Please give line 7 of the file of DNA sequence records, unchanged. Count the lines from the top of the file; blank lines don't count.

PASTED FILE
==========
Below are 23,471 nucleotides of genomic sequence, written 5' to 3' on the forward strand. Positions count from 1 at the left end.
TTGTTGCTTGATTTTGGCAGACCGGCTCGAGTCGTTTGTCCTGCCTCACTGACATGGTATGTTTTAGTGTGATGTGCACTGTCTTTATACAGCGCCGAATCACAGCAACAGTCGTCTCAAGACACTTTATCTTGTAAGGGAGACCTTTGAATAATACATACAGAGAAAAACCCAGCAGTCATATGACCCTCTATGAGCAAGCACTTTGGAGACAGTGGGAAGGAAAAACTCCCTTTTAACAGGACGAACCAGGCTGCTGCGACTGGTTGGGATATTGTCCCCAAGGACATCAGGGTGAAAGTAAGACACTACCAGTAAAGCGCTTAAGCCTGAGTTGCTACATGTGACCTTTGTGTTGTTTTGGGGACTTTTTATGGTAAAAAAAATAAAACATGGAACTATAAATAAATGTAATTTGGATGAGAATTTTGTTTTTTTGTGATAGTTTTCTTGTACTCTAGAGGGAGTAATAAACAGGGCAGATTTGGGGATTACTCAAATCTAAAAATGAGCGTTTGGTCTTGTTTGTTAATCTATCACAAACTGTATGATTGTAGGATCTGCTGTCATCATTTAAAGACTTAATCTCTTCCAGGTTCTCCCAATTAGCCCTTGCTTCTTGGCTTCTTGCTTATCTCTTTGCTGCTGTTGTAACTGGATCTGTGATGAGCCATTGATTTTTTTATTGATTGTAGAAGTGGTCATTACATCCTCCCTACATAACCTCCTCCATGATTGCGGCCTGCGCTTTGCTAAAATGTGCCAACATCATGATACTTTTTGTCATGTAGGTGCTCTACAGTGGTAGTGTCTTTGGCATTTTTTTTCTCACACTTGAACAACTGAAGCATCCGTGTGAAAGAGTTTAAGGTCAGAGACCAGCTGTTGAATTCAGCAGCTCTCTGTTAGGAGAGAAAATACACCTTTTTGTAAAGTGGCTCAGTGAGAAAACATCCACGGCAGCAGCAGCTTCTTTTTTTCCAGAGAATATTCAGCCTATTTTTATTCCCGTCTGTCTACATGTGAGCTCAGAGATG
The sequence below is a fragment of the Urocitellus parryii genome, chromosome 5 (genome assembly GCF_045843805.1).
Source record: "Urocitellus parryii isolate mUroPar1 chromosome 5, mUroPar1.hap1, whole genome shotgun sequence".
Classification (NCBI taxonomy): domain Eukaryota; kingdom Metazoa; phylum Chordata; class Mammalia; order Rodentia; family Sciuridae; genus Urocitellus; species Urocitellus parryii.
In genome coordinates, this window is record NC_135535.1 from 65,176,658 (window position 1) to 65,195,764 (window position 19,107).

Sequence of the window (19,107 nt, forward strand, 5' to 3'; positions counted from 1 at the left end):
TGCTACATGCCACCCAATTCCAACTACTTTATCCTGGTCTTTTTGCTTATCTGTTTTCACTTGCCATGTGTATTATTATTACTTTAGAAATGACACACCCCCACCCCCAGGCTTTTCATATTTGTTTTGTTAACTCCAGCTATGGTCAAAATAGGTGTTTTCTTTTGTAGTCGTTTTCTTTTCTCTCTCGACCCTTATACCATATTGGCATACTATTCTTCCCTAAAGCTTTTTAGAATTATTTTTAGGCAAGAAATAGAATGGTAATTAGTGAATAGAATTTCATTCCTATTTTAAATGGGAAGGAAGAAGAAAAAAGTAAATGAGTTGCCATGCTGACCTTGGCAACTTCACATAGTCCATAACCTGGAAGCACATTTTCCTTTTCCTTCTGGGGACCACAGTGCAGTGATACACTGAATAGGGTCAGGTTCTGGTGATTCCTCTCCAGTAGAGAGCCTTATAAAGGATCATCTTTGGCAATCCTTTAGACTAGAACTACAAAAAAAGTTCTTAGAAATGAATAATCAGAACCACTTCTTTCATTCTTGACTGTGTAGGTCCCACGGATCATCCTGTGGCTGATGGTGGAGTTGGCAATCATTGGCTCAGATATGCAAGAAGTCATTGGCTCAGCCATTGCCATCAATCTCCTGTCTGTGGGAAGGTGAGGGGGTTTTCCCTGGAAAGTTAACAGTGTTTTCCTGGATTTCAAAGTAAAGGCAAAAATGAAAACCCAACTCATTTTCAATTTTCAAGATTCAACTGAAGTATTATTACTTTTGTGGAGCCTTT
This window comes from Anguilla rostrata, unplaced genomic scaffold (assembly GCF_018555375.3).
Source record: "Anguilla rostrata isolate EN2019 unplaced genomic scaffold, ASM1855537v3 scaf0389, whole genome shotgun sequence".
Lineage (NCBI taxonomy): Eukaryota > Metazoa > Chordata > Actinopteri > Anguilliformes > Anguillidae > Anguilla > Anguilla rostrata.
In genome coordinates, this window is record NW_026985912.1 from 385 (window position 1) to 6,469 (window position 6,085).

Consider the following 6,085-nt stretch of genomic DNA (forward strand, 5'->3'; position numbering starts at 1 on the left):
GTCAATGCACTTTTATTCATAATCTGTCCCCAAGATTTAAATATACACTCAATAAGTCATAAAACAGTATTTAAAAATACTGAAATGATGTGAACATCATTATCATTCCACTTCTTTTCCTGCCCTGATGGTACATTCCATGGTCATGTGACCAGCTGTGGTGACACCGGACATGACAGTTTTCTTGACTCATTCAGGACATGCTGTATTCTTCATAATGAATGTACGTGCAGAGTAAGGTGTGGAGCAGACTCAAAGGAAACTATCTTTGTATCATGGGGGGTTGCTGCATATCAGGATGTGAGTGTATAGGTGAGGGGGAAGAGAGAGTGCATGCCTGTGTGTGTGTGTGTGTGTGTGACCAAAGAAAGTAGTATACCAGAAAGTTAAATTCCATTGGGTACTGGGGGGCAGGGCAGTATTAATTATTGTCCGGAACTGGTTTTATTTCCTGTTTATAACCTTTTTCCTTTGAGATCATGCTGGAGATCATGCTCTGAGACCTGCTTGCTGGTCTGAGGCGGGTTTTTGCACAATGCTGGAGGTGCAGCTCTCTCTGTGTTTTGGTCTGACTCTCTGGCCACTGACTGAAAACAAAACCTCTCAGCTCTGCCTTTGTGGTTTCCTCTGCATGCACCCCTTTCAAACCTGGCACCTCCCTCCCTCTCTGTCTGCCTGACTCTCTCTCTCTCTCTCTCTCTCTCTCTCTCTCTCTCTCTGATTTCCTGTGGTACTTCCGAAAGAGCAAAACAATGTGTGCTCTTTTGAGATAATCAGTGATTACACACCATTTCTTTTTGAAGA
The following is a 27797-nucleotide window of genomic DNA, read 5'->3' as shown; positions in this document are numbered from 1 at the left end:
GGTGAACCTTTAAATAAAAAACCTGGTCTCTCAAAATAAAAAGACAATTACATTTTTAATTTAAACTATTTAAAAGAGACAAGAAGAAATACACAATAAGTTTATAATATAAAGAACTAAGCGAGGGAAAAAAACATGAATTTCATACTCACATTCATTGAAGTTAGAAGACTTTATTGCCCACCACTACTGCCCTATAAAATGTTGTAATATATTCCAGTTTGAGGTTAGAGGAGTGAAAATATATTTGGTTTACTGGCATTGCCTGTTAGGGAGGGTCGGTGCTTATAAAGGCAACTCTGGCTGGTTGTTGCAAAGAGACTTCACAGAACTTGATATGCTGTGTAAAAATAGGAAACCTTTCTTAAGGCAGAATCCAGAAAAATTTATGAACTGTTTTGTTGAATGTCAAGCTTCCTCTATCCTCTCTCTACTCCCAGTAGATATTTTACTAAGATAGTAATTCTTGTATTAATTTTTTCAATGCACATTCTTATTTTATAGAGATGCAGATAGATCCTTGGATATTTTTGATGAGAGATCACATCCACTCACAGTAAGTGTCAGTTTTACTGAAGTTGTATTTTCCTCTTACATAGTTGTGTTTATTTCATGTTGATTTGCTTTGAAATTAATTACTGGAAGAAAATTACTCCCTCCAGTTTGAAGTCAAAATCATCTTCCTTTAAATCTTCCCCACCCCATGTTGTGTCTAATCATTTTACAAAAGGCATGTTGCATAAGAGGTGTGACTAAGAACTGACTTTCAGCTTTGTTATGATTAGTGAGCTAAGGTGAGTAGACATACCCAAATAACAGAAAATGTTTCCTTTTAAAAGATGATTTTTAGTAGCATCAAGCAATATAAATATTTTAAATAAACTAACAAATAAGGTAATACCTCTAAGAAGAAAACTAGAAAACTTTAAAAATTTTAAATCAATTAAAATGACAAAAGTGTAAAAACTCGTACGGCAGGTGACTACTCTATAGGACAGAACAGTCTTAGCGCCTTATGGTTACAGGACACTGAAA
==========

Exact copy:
Sequence of the window (19,107 nt, forward strand, 5' to 3'; positions counted from 1 at the left end):